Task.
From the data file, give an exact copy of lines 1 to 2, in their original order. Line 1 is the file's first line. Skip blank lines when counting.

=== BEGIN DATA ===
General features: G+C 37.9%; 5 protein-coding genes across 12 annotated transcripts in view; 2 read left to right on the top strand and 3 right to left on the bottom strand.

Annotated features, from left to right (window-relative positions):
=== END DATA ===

General features: G+C 37.9%; 5 protein-coding genes across 12 annotated transcripts in view; 2 read left to right on the top strand and 3 right to left on the bottom strand.

Annotated features, from left to right (window-relative positions):